You're waiting for me to say something catastrophic happened right? Haha nah, the rope twanged as the rope fully tightened and I lowered my partner safely to the ground. There was the usual banter about how crap the ice was. I ruminated about how I was glad not to have chosen the steep line if the ice was as bad, and the pro as uninspiring. Then in order to affirm that decision I launched into the steep line safely on TR. As I reached the final bulge to top out I looked towards the anchor. I could see he'd changed it around but I couldn't quite see how he'd set it up. His new v-thread looked odd. I climbed over the bulge and went up to the anchor. It took me a moment to realize why it looked odd. The v-thread was broken - "whaaa??"
I changed the setup. Redid the v-thread and lowered. We had a simple discussion about what had happened without any recrimination or hoopla. My partner accepted what he'd done, he ought to have known better but here's the thing - accidents rarely have a single cause, but rather a synergy of circumstances or mistakes that lead to the accident. Frequently the accident doesn't happen because one circumstance is missing from the synergy. We call these close calls, but we need to learn from these close calls. We often learn best from our own close calls, but pay heed to other peoples near misses, they make for less stressful lessons when coming from other folks tales such as this.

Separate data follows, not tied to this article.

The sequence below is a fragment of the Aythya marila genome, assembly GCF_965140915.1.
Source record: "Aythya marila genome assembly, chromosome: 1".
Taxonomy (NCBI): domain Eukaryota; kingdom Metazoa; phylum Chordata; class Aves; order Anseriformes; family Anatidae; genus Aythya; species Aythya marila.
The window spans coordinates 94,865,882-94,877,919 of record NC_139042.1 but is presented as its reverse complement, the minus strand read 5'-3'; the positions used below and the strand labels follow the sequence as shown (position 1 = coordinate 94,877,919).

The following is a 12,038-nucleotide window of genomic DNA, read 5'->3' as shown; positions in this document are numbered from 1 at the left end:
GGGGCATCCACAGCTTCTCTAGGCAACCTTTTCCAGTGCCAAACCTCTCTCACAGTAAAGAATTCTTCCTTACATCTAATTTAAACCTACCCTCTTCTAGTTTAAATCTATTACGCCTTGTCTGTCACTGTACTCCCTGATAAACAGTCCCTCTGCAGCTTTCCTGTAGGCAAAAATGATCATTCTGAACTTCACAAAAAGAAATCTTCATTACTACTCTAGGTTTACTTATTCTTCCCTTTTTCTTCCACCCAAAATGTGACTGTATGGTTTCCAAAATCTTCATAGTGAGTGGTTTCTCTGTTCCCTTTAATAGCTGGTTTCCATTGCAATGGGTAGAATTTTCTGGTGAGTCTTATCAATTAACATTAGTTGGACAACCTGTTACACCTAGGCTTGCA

So how about an analysis of what went well, and what went poorly?
I'm going to claim the first mistake as mine in that I should have just done the anchor fully in the first place. Instead I set it up "good enough" and wanted to get down.
Second mistake was mine because while my partner is a competent climber, I was blase assuming he would be familiar with what I was doing/planning when he went up to clean my lead gear.